Webb argues that Article III applies whenever the prisoner initiates the process under the detainers compact, even when a detainer has not yet been filed against him. However, this court has previously required a detainer to be filed in order for a prisoner to commence proceedings under Article III. State v. Wood, 241 N.W.2d 8, 12 (Iowa 1976). In Wood we noted that the purpose of the detainers compact is not to protect prisoners against untried charges in other states, but rather to prevent the lodging of detainers of unlimited duration based on untried charges. Id. at 12-13.

Our holding in Wood clearly establishes that Webb's effort to initiate Article III of the compact in July 1994 was without legal significance because at that time no detainer had been filed with Oklahoma authorities concerning the Iowa vehicular homicide charge. The issue remaining is whether, as Webb now claims, his prior request *915 under Article III did become effective as of July 1995 when Iowa did lodge a detainer on that charge with Oklahoma authorities. If that was the case, the 180-day speedy trial provision of Article III of the compact would have expired sometime during January 1996.

Courts that have attempted to resolve the problems created by overlapping requests for prisoner transfer under Article III and Article IV of the compact have resolved against giving simultaneous effect to both clauses. Rather, it has been held that the first party to perfect the compact request, be it the state or the prisoner, is entitled to proceed according to the article of the compact under which that request is made. Shewan v. State, 396 So. 2d 1133, 1134 (Fla.Dist.Ct.App. 1981); State v. Willoughby, 83 Hawai'i 496, 503, 927 P.2d 1379, 1386 (Ct.App.1996). In applying this rule to the present case, it appears that Webb's compact request was in no way perfected prior to the filing of the State's request because no detainer was filed other than the demand for Webb's return under Article IV. Given this circumstance, we conclude that the State's request should be given precedence over Webb's premature attempt to invoke Article III before a detainer had been filed. The district court was therefore correct in rejecting Webb's contentions based on Article III. The judgment of the district court is affirmed.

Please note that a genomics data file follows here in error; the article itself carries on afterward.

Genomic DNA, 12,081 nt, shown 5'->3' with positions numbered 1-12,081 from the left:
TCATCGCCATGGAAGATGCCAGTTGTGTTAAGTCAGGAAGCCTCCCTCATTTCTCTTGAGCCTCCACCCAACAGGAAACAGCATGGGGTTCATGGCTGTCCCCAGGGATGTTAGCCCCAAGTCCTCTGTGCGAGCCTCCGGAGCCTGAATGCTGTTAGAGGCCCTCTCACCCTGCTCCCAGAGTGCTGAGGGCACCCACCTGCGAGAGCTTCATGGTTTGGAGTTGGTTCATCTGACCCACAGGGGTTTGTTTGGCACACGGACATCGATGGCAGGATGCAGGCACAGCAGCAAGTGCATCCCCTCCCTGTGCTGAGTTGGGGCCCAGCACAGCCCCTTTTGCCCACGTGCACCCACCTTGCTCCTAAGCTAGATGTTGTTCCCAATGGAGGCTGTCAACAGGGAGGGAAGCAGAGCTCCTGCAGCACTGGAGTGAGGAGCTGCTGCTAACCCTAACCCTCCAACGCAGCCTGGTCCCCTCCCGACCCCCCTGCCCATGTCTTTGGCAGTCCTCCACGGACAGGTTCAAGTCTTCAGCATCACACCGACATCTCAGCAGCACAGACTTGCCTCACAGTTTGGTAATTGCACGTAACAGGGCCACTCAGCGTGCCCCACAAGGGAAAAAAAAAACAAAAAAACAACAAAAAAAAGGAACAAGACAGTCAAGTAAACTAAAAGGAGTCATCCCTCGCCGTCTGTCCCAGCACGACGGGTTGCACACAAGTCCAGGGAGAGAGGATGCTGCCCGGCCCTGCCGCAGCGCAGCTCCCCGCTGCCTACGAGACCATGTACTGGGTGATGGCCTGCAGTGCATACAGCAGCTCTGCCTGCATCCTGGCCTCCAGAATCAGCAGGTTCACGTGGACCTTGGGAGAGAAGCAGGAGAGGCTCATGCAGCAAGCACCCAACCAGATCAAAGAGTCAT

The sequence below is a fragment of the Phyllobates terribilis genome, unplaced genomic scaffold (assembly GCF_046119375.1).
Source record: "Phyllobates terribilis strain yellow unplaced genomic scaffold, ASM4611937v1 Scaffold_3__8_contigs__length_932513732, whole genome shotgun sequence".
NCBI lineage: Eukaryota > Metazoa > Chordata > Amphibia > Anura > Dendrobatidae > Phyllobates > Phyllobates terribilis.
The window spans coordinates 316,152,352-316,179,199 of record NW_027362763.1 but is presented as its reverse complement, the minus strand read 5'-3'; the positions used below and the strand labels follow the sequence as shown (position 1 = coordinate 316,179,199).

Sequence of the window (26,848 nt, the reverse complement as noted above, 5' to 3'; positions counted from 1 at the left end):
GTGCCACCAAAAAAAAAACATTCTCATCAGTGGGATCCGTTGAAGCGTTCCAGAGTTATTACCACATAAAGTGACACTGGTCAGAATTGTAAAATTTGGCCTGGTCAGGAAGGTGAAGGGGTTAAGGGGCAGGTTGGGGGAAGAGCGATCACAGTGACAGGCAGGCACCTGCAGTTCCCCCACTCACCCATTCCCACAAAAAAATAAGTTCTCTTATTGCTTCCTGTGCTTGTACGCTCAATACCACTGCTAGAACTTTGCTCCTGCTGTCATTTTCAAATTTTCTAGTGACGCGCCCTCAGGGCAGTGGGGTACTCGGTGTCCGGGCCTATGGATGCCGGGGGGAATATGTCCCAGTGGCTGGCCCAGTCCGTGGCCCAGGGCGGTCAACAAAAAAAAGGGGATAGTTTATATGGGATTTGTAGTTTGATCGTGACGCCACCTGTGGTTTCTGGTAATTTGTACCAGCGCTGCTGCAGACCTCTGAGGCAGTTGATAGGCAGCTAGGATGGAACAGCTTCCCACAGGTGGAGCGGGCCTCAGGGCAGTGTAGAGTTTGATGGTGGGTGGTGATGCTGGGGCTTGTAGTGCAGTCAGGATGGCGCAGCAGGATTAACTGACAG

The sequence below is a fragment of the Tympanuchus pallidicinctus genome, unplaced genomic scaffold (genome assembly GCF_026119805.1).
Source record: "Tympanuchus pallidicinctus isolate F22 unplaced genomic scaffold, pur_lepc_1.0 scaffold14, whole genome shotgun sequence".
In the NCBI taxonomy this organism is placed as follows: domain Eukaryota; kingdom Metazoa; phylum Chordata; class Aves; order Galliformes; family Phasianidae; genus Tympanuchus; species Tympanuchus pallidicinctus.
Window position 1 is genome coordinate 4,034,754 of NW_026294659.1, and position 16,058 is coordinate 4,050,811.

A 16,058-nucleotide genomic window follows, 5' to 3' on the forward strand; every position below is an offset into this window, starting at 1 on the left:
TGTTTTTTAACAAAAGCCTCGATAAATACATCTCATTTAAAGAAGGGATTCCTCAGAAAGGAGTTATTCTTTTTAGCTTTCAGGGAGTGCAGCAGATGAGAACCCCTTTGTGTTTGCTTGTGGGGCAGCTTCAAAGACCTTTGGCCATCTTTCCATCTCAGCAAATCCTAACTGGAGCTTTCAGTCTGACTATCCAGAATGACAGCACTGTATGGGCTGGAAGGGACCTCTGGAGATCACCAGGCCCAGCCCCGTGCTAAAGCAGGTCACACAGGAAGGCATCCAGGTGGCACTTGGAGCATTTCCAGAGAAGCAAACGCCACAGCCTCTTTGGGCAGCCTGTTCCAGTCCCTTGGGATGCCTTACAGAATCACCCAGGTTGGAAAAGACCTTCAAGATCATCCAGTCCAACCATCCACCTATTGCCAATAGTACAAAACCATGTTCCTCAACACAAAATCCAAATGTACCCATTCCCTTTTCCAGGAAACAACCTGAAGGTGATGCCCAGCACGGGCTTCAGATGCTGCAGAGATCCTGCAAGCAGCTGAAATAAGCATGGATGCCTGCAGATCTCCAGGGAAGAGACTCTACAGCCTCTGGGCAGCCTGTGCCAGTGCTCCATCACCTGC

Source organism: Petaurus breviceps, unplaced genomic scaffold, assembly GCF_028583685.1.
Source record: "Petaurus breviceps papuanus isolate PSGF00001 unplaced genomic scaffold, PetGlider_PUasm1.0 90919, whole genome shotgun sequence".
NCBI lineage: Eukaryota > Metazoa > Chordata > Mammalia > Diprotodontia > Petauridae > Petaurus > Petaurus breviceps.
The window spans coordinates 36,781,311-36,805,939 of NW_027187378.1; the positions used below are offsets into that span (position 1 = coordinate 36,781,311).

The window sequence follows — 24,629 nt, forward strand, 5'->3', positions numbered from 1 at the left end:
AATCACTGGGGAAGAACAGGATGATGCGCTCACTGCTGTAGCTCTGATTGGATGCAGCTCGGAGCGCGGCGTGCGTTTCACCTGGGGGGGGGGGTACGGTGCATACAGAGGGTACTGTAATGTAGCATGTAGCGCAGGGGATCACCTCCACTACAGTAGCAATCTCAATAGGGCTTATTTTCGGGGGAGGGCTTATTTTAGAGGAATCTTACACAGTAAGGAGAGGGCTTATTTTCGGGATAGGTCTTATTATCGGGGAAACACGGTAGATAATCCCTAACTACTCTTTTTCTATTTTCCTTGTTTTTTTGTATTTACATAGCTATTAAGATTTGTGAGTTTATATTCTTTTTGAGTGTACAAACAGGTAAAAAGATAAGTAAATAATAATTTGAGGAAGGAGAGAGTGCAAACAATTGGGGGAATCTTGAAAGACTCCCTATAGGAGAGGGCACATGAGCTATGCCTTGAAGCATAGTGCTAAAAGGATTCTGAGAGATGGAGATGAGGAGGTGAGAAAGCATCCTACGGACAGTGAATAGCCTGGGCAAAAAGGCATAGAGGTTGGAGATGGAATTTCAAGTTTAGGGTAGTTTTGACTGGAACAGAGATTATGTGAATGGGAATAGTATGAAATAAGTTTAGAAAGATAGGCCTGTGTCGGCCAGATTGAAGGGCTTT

[1] That date was March 22, 1996, and the court consequently concluded that the July 10 trial date was within the legally prescribed limit. The July 10 trial date was ultimately continued, and the case was tried in August of 1996. Webb does not dispute the State's contention that the continuance was for good cause, and claims no violation of the Article IV time requirement.

[2] This statute provides in part:

Whenever a person has entered upon a term of imprisonment in a penal or correctional institution of a party state, and whenever during the continuance of the term of imprisonment there is pending in any other party state any untried indictment, information or complaint on the basis of which a detainer has been lodged against the prisoner, the prisoner shall be brought to trial within one hundred eighty days after the prisoner shall have caused to be delivered to the prosecuting officer and the appropriate court of the prosecuting officer's jurisdiction written notice of the place of the prisoner's imprisonment and the prisoner's request for a final disposition to be made of the indictment, information or complaint....

Iowa Code § 821.1.

[3] This statute provides in part:

a. The appropriate officer of the jurisdiction in which an untried indictment, information or complaint is pending shall be entitled to have a prisoner against whom the officer has lodged a detainer and who is serving a term of imprisonment in any party state made available in accordance with Article V "a" hereof upon presentation of a written request for temporary custody or availability to the appropriate authorities of the state in which the prisoner is incarcerated....


c. In respect of any proceeding made possible by this Article, trial shall be commenced within one hundred twenty days of the arrival of the prisoner in the receiving state....

Iowa Code § 821.1.